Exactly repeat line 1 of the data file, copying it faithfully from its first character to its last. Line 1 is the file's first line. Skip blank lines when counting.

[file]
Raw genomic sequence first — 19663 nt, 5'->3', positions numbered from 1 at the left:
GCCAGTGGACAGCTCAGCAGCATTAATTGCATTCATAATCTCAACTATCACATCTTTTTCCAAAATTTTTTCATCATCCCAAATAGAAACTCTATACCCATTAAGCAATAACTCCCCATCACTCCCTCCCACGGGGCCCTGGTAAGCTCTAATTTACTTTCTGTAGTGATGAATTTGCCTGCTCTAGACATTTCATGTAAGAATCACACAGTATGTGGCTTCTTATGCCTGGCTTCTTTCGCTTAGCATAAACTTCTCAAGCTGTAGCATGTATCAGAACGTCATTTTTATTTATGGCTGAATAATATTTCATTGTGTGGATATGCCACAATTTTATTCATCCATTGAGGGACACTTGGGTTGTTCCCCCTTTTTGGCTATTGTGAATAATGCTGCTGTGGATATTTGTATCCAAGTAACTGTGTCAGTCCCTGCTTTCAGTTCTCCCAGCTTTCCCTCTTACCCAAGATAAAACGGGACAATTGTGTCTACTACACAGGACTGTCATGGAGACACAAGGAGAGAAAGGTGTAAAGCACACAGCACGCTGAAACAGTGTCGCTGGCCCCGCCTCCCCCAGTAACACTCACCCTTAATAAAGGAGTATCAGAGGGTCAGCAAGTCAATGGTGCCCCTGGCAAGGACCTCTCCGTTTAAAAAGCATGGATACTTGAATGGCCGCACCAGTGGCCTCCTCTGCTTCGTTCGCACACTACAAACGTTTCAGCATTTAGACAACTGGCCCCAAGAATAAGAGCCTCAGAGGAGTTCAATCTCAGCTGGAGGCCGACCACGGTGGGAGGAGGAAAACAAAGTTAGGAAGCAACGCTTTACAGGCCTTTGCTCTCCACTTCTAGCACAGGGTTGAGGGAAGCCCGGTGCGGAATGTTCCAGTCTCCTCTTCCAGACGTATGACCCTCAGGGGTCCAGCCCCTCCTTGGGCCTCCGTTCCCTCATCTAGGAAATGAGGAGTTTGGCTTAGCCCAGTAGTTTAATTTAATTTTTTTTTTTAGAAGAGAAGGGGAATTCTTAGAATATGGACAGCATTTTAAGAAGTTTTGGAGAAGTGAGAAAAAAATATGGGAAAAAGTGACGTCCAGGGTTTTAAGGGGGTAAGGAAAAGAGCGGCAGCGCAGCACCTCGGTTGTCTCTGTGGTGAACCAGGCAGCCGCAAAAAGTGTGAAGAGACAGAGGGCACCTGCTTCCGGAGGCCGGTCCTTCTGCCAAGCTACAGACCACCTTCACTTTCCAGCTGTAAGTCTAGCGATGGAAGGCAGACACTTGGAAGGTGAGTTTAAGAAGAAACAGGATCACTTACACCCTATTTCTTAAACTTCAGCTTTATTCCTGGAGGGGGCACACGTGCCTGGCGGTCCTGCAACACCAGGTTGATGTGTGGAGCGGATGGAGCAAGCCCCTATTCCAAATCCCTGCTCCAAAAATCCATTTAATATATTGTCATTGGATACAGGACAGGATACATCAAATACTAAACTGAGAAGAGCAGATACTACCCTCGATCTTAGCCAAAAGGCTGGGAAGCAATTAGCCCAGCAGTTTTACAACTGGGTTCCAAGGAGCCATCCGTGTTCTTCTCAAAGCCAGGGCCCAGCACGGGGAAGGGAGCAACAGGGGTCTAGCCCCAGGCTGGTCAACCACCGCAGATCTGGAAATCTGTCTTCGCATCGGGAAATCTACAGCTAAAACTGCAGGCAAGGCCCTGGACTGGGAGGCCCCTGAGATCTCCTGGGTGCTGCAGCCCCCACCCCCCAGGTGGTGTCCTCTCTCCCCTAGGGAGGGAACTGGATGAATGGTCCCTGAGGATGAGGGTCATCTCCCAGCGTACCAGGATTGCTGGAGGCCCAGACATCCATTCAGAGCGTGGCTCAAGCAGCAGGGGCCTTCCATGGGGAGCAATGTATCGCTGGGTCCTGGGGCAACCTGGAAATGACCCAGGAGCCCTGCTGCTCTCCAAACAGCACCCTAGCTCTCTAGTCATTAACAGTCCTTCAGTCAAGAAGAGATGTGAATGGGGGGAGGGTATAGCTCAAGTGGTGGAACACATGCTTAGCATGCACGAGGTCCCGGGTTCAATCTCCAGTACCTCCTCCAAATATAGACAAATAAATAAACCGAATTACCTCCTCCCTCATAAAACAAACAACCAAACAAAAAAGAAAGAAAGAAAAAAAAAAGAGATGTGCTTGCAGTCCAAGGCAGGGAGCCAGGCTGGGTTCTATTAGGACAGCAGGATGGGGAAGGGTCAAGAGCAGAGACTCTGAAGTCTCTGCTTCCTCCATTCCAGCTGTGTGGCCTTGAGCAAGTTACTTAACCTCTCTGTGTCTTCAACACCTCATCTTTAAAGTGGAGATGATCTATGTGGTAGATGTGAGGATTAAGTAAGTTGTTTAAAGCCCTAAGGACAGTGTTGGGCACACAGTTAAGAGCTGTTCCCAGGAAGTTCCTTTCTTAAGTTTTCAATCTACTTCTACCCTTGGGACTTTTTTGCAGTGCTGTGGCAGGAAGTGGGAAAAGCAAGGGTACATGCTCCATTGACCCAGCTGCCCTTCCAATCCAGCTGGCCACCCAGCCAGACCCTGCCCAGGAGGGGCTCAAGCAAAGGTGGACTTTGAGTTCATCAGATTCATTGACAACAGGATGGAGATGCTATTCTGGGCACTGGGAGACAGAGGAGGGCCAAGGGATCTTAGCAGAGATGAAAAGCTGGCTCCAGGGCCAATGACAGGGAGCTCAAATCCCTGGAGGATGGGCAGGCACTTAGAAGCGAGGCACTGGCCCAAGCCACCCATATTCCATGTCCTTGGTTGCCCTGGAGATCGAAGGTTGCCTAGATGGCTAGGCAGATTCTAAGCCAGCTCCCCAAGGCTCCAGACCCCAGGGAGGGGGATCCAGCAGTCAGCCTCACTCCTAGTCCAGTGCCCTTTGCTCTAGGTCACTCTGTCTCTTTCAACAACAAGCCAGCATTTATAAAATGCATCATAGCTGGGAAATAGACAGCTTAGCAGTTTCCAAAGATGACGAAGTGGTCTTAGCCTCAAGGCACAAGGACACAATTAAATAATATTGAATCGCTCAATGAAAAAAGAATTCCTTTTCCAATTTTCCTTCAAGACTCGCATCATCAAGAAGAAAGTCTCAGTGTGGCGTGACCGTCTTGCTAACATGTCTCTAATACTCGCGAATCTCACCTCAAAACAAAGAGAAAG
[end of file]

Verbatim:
Raw genomic sequence first — 19663 nt, 5'->3', positions numbered from 1 at the left: